Newly rehabilitated micro dam enables more than 15,000 pastoral households to cope with droughts better by making water available for humans and livestock throughout the year
Haro Bake, Borena Zone, Ethiopia, November 3, 2015 – The community in Haro Bake today celebrated the opening of a rehabilitated micro dam that will increase its reservoir capacity by 502,800 cubic meters. The micro dam, rehabilitated with the support of the United States Government, through the United States Agency for International Development (USAID), will enhance the community’s resilience and improve the nutritional status of families by saving the lives of thousands of livestock and increasing the amount of milk and meat obtained from them. The additional water harvested from the micro dam will enhance the ability of more than 15,000 households in the Borena rangelands and surrounding area to cope with failed rains and drought. The dam will also improve peace and security in the area by reducing conflict over dwindling water resources.
The micro dam has served pastoralists and agro-pastoralists for about 43 years. But over time, the amount of water harvested diminished, putting the lives of tens of thousands of livestock at risk. The shortage of water resulted in loss of livestock and conflict over access to water. The USAID-funded project expanded the reservoir area, built a new spillway and upgraded another spillway. SOS Sahel Ethiopia implemented the rehabilitation project with technical support from CARE Ethiopia and Mercy Corps.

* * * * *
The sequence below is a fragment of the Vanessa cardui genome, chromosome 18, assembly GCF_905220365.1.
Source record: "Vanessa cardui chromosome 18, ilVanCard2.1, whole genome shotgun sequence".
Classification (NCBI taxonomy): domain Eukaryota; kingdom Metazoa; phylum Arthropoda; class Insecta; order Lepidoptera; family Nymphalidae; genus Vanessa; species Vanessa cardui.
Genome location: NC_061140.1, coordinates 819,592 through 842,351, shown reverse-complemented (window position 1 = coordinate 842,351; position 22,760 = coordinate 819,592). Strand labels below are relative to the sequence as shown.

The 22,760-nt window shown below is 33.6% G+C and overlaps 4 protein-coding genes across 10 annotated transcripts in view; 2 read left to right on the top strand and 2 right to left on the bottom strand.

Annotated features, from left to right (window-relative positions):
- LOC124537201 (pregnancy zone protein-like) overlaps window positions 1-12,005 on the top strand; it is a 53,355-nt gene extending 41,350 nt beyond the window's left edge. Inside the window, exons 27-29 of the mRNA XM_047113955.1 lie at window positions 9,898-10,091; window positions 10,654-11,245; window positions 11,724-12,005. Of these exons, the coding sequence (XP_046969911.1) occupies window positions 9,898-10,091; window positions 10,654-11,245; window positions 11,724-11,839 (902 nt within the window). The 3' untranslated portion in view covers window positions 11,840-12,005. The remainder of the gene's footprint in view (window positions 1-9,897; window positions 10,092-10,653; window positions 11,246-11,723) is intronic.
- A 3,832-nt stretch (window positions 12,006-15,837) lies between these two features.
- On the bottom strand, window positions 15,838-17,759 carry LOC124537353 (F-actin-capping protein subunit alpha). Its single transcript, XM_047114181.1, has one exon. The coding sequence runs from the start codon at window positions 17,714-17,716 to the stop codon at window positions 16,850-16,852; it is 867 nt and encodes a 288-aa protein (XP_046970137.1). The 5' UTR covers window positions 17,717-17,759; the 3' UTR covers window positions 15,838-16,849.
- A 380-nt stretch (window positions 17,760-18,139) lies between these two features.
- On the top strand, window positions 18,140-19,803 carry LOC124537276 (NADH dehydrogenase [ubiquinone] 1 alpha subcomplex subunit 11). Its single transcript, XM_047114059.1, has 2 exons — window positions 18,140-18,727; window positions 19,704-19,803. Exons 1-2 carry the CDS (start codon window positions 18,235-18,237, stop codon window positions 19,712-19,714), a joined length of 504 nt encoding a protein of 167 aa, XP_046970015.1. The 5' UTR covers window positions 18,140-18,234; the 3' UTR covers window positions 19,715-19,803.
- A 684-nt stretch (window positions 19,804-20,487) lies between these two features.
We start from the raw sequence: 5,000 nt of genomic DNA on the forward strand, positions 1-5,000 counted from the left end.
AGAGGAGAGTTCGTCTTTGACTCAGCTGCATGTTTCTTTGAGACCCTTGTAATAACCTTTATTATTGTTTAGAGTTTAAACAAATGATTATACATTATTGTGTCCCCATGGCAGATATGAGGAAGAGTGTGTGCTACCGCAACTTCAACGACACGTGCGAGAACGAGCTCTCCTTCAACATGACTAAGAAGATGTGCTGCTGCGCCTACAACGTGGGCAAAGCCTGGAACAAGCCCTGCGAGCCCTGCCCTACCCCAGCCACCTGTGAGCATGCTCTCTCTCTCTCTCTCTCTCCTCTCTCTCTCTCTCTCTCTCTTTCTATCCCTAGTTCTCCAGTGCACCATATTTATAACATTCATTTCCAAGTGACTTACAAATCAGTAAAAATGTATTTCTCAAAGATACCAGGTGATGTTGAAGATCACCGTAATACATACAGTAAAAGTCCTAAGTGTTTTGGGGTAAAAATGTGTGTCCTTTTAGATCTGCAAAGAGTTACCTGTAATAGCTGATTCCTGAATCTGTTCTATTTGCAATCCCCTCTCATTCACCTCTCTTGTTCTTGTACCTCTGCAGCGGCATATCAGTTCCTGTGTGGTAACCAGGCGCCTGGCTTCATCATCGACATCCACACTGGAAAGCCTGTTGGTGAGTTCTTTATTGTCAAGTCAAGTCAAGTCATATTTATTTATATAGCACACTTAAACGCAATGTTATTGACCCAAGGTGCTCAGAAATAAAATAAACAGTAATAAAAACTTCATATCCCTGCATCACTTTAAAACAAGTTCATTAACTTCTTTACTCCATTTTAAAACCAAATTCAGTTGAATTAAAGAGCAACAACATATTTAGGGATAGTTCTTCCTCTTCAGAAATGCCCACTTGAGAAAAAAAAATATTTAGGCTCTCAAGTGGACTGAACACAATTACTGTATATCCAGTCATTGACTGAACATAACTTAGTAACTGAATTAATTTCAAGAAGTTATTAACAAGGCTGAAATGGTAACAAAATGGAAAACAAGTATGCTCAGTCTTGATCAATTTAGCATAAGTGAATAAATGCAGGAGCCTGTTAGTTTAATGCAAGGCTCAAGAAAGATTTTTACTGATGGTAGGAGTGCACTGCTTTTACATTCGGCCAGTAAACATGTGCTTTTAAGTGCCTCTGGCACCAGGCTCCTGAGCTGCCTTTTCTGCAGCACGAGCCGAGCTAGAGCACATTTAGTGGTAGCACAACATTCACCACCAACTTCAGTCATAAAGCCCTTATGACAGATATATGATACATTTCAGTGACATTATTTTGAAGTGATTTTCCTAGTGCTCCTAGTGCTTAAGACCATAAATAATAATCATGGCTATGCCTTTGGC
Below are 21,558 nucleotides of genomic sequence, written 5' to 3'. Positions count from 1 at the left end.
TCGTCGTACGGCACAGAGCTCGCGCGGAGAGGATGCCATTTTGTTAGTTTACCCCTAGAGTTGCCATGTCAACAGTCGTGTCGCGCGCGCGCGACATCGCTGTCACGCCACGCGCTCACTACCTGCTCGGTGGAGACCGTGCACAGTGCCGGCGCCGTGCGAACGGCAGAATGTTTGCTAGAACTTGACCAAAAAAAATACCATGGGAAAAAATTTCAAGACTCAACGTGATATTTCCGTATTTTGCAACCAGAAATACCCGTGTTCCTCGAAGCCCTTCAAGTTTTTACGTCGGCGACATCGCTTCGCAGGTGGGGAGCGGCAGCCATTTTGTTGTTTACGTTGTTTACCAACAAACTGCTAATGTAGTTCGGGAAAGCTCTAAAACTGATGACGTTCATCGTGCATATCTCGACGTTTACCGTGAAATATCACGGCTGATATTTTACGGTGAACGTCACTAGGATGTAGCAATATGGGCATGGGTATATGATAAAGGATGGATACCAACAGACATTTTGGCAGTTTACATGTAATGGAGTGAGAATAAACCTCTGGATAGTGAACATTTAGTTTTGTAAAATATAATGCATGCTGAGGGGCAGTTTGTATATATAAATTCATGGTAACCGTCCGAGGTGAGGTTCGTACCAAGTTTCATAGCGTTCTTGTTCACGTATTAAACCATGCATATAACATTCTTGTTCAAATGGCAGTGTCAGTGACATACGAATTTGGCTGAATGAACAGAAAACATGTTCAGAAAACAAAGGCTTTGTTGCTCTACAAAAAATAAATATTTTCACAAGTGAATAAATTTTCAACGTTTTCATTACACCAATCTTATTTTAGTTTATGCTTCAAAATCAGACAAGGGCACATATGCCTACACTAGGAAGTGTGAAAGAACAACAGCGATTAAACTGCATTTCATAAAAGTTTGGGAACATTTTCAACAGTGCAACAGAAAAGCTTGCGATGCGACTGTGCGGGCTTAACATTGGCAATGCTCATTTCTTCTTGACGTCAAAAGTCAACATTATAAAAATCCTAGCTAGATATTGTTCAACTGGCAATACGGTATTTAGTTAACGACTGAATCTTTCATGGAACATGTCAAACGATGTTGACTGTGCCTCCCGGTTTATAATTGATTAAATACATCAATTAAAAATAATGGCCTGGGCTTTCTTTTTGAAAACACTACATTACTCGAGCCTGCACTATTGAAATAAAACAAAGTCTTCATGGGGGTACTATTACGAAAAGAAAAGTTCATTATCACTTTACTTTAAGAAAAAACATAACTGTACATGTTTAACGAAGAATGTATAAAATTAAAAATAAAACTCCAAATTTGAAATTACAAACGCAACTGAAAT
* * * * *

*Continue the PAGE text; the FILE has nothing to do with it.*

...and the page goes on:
According to one Dulacha council leader, “The rehabilitation of the micro dam achieved three import gifts to the community: The water point, the Bake livestock market and the Bake town. The latter two are gifts of the dam.”
Under Feed the Future, the U.S. Government’s global food security and hunger initiative, USAID, through its Pastoralists Areas Resilience Improvement through Market Expansion activity, works to transform the drylands in the Afar, Oromia and Somali regions, and the lives of people through improved natural resources management, better nutrition, more jobs, and increased income for milk and meat producers. The activity empowers communities to collectively design and engage in targeted natural resources enhancement initiatives and establish effective systems to manage pastures and water points.